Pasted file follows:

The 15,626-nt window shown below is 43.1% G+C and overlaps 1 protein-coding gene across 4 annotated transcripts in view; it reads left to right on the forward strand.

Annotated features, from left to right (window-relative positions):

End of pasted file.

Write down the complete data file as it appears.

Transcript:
The 15,626-nt window shown below is 43.1% G+C and overlaps 1 protein-coding gene across 4 annotated transcripts in view; it reads left to right on the forward strand.

Annotated features, from left to right (window-relative positions):